AT: The Lady/Woman from Andros A: Terence Pf: 166 bc, Rome Tr:c.1520 G: Latin com. in verse S: A street in Athens, before the houses of Simo and Glycerium, 2nd c. bc C: 9m, 3fAn Athenian gentleman, Simo, has arranged for his son Pamphilus to marry his neighbour's daughter. However, Pamphilus has already fallen in love with a foreign girl from Andros, Glycerium (who never appears in the play). Even though Simo learns that Glycerium is expecting Pamphilus' child, he insists on the arranged marriage going ahead in order to test the sincerity of his son's feelings. Davus, a slave, advises Pamphilus to agree to his father's plan, causing complications with Pamphilus' friend, who is in love with the neighbour's daughter. Pamphilus is on the point of marrying the wrong girl, when the wedding is cancelled because Glycerium has given birth to Pamphilus' child. It is now discovered that Glycerium is after all another long-lost daughter of the neighbour, so that she is free to marry Pamphilus, and Pamphilus' friend can marry his beloved.
AT: The Lady/Woman from Andros A: Terence Pf: 166 bc, Rome Tr:c.1520 G: Latin com. in verse S: A street in Athens, before the houses of Simo and Glycerium, 2nd c. bc C: 9m, 3f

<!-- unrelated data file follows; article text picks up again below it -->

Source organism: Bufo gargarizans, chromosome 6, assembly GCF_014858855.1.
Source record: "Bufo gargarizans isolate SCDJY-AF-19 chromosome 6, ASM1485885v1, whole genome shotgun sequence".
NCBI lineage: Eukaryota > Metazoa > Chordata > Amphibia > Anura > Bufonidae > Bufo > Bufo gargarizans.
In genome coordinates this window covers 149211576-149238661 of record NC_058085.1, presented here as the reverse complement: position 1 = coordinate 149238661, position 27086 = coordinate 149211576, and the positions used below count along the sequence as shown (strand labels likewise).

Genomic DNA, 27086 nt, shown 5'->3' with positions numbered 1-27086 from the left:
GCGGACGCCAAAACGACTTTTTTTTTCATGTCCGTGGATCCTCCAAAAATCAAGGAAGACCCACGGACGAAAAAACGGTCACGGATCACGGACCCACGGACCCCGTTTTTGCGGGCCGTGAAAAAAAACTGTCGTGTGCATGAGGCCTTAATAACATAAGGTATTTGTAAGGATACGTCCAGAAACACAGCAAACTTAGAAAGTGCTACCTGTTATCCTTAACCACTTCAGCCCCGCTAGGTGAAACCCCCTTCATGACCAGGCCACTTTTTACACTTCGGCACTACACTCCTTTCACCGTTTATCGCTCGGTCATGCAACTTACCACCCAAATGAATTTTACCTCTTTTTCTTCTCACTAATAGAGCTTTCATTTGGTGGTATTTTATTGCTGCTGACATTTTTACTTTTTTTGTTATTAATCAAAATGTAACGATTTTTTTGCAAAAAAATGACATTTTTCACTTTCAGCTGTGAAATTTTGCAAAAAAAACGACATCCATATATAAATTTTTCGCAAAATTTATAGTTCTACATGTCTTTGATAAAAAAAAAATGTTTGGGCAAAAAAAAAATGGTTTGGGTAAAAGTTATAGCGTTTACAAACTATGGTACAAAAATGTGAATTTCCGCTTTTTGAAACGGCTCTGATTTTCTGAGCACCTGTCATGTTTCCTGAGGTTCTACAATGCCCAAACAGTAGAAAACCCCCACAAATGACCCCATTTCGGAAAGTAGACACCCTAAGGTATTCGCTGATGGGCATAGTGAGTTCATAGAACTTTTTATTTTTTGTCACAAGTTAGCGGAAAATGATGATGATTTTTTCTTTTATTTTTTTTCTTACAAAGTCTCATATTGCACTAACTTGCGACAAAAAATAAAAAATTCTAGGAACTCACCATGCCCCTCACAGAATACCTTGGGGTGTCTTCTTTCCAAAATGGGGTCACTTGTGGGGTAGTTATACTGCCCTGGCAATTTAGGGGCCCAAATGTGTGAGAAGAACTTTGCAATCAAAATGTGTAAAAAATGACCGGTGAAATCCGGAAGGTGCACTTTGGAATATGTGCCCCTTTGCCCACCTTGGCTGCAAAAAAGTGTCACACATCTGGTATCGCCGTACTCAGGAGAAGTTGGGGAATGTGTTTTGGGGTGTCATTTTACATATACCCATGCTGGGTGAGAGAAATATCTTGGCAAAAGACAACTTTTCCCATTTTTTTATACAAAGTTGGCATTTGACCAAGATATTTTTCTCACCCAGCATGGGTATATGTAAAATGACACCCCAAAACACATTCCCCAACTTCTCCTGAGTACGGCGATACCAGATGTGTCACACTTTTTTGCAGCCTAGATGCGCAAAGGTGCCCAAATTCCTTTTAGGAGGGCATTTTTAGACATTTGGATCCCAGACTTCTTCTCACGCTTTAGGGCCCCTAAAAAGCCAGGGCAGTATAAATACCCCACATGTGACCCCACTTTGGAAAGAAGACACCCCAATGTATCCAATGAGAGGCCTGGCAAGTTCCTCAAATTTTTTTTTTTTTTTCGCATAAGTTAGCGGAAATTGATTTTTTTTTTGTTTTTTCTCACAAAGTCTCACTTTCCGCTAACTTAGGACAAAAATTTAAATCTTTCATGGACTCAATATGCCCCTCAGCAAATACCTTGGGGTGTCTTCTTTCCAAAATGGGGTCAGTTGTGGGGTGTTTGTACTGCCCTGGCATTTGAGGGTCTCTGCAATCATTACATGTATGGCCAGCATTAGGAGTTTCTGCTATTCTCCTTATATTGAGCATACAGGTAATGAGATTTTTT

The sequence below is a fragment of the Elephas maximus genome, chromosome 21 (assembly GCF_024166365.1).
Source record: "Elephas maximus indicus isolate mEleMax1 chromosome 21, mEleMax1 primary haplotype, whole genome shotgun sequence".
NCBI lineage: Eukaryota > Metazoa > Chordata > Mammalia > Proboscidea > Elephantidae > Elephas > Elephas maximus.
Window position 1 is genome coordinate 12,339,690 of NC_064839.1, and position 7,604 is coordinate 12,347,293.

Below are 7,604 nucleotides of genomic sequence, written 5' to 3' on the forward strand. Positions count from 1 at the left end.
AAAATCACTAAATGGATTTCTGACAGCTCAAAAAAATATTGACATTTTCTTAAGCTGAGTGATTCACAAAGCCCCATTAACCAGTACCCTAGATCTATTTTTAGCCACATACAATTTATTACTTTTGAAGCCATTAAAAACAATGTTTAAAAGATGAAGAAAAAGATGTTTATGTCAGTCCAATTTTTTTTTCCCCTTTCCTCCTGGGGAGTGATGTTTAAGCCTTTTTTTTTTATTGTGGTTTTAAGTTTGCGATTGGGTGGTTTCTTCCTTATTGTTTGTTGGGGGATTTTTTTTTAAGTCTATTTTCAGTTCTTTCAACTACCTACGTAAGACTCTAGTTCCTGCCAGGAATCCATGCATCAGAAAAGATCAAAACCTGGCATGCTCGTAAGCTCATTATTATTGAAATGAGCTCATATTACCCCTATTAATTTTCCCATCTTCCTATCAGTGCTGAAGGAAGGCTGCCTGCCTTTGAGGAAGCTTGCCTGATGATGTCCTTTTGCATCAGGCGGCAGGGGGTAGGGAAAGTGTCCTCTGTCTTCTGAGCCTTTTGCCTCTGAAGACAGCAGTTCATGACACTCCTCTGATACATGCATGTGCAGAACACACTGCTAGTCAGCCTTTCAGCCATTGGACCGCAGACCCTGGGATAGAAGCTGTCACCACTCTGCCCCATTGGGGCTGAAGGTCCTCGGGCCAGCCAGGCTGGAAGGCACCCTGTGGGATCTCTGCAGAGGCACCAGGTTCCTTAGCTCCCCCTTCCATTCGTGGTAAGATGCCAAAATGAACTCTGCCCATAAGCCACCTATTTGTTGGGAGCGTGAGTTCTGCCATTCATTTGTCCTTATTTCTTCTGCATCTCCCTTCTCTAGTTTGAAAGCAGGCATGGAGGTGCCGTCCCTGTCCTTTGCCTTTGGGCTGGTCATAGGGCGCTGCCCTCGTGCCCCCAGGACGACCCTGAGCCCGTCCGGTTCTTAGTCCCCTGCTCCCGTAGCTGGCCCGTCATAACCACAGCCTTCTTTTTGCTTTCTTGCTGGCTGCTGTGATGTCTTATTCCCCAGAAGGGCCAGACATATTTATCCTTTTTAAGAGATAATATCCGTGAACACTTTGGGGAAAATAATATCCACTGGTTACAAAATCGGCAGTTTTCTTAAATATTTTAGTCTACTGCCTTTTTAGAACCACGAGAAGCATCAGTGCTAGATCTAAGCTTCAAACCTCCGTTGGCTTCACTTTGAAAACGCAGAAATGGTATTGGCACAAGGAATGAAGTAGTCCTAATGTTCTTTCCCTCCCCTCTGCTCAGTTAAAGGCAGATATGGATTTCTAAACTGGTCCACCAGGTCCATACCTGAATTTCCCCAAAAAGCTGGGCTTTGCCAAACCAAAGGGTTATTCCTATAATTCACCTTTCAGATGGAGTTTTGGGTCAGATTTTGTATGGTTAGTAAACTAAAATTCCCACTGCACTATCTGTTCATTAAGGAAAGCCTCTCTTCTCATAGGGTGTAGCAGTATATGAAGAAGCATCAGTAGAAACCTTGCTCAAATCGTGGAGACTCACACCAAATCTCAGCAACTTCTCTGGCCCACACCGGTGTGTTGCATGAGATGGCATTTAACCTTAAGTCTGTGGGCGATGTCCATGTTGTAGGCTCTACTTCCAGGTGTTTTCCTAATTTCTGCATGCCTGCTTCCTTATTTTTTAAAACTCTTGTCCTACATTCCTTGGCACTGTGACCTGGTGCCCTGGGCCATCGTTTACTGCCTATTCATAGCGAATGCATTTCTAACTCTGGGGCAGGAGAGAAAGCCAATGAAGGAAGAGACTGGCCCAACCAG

Based on a no longer extant play of the same name by Menander, The Girl from Andros is the earliest of Terence's six comedies. Despite turning on the standard plot element of the long-lost child whose identity is improbably revealed at the end, the play has some quite sophisticated touches: the irony that Pamphilus, though unwilling to marry his neighbour's daughter, in fact ends up doing so; the scheme recommended by his slave that almost plunges him into misfortune; and the parallel plot, added to Menander's play by Terence, of the friend who wishes to wed the spurned bride. The play provided source material for the anonymously written The Buggbears (1564), Richard Steele's The Conscious Lovers, Daniel Bellamy's The Perjured Devotee (1739), and Edward Moore's The Foundling (1748).